Tribes oppose wolf hunt; Federal cuts reach home; When mom goes viral

Some Ojibwe tribal members object to wolf hunting, trapping

MPR News: “Some Ojibwe in Minnesota are worried about the fate of the state’s wolf population.State lawmakers are considering a hunting and trapping season for wolves, which were removed from the federal endangered species list last year.”

Before wolves may be hunted, science, faith and politics clash in Wisconsin

New York Times: “The Great Lakes Indian Fish and Game Commission, which represents 11 tribes of the Ojibwe (also known as the Chippewa, or Anishinaabe) in Wisconsin, Minnesota and Michigan, opposes the hunt on the basis of religious principle and tradition.”

NYT: Scientist John Vucetich studies wolves on Isle Royale

A collection of blog posts and observations from a season of scientific study on Isle Royale.

Minneapolis copes with a smaller slice of federal funding

Star Tribune: “Minneapolis feels effects of federal cutbacks to money for programs that serve a wide range of people.”

Right to Work debate riles Minnesota Capitol

St Cloud Times: “Minnesota Republican senators got a taste Monday of the fight over labor rights that gripped other Midwestern statehouses in the last year, with a committee narrowly passing legislation to curb union power even as hundreds of demonstrators chanted and yelled just feet away.”

Minnesota Today: Right to Work debate

Minnesota’s Game and Fish Fund faces shortfall

Bemidji Pioneer: “Minnesota’s Game and Fish Fund is projected to be in the red as early as July 2013.”

Cravaack: PolyMet review to be released in Oct.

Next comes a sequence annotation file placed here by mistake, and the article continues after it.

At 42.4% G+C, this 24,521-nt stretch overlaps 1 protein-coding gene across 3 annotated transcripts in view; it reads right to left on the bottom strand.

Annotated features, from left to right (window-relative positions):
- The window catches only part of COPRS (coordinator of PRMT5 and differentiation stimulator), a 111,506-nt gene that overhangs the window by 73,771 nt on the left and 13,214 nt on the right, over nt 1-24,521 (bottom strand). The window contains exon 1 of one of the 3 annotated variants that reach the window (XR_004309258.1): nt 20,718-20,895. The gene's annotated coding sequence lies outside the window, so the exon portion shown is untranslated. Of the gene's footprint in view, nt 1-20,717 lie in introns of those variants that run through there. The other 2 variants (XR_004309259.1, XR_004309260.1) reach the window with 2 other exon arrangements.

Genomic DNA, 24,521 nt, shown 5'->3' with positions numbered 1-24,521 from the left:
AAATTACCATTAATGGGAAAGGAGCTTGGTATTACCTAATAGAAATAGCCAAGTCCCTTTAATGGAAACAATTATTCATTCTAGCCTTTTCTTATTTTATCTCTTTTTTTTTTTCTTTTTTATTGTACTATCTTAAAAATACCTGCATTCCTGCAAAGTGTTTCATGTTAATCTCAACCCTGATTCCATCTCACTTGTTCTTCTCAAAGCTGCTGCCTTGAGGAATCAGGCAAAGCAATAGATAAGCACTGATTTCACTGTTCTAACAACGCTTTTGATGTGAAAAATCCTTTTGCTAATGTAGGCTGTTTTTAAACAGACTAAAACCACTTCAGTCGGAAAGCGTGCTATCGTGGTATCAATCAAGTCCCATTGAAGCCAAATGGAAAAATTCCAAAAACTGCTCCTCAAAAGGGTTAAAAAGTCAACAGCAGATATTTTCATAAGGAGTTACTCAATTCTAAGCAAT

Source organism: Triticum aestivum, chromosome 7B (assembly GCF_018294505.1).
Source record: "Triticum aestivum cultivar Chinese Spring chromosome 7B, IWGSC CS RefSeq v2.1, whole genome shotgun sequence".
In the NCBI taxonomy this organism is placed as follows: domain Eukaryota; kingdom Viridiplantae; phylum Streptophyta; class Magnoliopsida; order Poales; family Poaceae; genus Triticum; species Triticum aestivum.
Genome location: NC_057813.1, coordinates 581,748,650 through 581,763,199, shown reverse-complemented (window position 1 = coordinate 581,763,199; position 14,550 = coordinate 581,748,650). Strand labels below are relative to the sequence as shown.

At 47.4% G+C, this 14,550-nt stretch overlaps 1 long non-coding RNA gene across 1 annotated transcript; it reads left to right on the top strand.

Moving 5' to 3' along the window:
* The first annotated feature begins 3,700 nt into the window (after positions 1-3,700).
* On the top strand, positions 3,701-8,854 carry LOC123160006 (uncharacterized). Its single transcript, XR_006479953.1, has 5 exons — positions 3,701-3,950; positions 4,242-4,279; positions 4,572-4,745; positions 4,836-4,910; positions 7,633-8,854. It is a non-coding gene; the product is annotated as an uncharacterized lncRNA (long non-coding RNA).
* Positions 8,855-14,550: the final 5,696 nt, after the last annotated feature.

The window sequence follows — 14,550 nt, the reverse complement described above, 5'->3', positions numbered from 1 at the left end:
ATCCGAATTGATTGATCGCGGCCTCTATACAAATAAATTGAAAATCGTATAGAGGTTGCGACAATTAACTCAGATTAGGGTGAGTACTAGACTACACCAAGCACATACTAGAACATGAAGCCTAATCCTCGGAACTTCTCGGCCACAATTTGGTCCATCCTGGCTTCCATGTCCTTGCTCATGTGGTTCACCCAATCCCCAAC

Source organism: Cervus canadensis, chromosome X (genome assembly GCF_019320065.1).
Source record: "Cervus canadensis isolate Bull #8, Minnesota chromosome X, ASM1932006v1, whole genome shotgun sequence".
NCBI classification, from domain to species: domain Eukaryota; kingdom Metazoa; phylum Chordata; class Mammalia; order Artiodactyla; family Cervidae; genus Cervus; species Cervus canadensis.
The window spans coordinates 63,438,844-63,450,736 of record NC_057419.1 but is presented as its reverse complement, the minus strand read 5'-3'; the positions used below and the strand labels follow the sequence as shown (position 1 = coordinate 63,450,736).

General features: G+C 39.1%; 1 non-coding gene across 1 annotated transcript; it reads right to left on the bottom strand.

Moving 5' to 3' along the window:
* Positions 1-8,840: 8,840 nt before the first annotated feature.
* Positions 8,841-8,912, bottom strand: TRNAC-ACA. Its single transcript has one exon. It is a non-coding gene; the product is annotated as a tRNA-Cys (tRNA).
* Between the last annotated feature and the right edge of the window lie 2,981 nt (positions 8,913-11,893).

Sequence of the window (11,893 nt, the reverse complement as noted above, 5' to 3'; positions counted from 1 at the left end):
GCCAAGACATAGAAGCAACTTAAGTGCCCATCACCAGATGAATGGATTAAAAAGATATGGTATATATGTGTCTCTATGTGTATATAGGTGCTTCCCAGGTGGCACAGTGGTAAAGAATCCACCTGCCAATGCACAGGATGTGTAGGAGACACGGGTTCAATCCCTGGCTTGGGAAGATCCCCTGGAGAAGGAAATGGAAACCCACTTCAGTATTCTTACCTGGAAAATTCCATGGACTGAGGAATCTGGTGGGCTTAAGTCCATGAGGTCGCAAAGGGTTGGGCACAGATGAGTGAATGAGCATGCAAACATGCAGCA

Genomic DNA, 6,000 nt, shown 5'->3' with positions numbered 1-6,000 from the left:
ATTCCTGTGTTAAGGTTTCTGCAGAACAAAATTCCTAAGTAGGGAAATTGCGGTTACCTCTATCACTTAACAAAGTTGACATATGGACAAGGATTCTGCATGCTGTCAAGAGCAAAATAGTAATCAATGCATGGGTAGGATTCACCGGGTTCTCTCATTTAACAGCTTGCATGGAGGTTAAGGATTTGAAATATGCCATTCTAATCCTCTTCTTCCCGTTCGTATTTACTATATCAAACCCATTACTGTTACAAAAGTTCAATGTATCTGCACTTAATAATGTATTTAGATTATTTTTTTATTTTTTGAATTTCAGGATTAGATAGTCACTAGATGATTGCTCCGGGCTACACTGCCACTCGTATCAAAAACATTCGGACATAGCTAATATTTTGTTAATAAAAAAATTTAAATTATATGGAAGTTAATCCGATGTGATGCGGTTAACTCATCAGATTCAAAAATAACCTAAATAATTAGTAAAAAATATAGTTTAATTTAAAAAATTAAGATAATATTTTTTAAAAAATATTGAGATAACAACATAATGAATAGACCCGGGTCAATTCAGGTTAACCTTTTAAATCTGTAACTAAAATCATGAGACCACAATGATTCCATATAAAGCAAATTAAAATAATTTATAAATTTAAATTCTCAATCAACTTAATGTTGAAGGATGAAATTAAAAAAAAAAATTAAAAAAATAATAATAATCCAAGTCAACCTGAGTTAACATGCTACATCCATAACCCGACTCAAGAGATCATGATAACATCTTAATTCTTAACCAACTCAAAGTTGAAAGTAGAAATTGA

MPR News: “8th District GOP Rep. Chip Cravaack says the controversial PolyMet precious metals mining project in northeast Minnesota is on track to have a draft environmental review released to the public this October.”

‘Sled Dogs to St. Paul’ musher Frank Moe talks about journey

WTIP: “After spending a week on the trail and travelling more than 350 miles, Moe arrived at the state capitol on Monday, March 8th. Moe is back home in Cook County now, and he stopped by the WTIP studios on Monday, March 12th to talk about the experience and why he did it.”

Minnesota ranks highly on happiness

Gillaspy Demographics: “Gallup and Healthways have released the 2011 Gallup-Healthways Well Being Index for states, metropolitan areas and congressional districts, and once again Minnesota ranks near the top.”

U of Minn. professors clash with stem-cell company

Star Tribune: “Two University of Minnesota ethicists have set off a firestorm by raising questions about a controversial Texas stem-cell company.”

Swedish institute to collaborate with ICC on biomass research program

Grand Rapids Herald-Review: “Biomass could be the saving grace for northern Minnesota’s timber industry and Itasca Community College is poised to adapt to this new demand – now with help from Swedish researchers facing a similar shift in focus.”

Finding Minnesota: Marine Art Museum

WCCO: “Water is a crucial part of Minnesota’s culture. With all the lakes and rivers, our state claims more shoreline than Florida, California and Hawaii combined. So it’s fitting that priceless paintings of water from some of the world’s greatest artists are on display in the river town of Winona. Names like Van Gogh, Renoir and Matisse can be found at the Minnesota Marine Art Museum. In fact, the collection includes what may well be Vincent Van Gogh’s first oil painting.”

Op-Ed: When mom goes viral: Marilyn Hagerty, 85, is talk of social media

Wall Street Journal: “Some people pursue celebrity. Others stumble into it as they are rushing off to bridge club.”

  • Killing Wolves Eliminates Barrier That Protects Our Food and Water